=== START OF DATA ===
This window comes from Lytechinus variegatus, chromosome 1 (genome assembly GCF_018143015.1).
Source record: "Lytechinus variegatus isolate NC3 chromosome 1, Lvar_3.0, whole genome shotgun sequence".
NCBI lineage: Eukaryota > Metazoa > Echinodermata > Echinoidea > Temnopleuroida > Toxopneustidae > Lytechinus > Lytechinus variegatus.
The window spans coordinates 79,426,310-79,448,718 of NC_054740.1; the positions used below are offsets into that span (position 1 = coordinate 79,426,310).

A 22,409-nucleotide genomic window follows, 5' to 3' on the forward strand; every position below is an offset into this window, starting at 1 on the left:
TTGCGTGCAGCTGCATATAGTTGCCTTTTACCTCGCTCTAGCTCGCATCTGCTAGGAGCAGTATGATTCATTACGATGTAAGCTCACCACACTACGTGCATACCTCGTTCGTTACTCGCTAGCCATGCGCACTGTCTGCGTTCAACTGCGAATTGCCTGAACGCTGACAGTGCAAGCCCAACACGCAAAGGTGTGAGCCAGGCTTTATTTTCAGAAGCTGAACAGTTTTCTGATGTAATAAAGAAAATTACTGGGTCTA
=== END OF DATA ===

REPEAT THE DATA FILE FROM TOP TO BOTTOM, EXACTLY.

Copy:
This window comes from Lytechinus variegatus, chromosome 1 (genome assembly GCF_018143015.1).
Source record: "Lytechinus variegatus isolate NC3 chromosome 1, Lvar_3.0, whole genome shotgun sequence".
NCBI lineage: Eukaryota > Metazoa > Echinodermata > Echinoidea > Temnopleuroida > Toxopneustidae > Lytechinus > Lytechinus variegatus.
The window spans coordinates 79,426,310-79,448,718 of NC_054740.1; the positions used below are offsets into that span (position 1 = coordinate 79,426,310).

A 22,409-nucleotide genomic window follows, 5' to 3' on the forward strand; every position below is an offset into this window, starting at 1 on the left:
TTGCGTGCAGCTGCATATAGTTGCCTTTTACCTCGCTCTAGCTCGCATCTGCTAGGAGCAGTATGATTCATTACGATGTAAGCTCACCACACTACGTGCATACCTCGTTCGTTACTCGCTAGCCATGCGCACTGTCTGCGTTCAACTGCGAATTGCCTGAACGCTGACAGTGCAAGCCCAACACGCAAAGGTGTGAGCCAGGCTTTATTTTCAGAAGCTGAACAGTTTTCTGATGTAATAAAGAAAATTACTGGGTCTA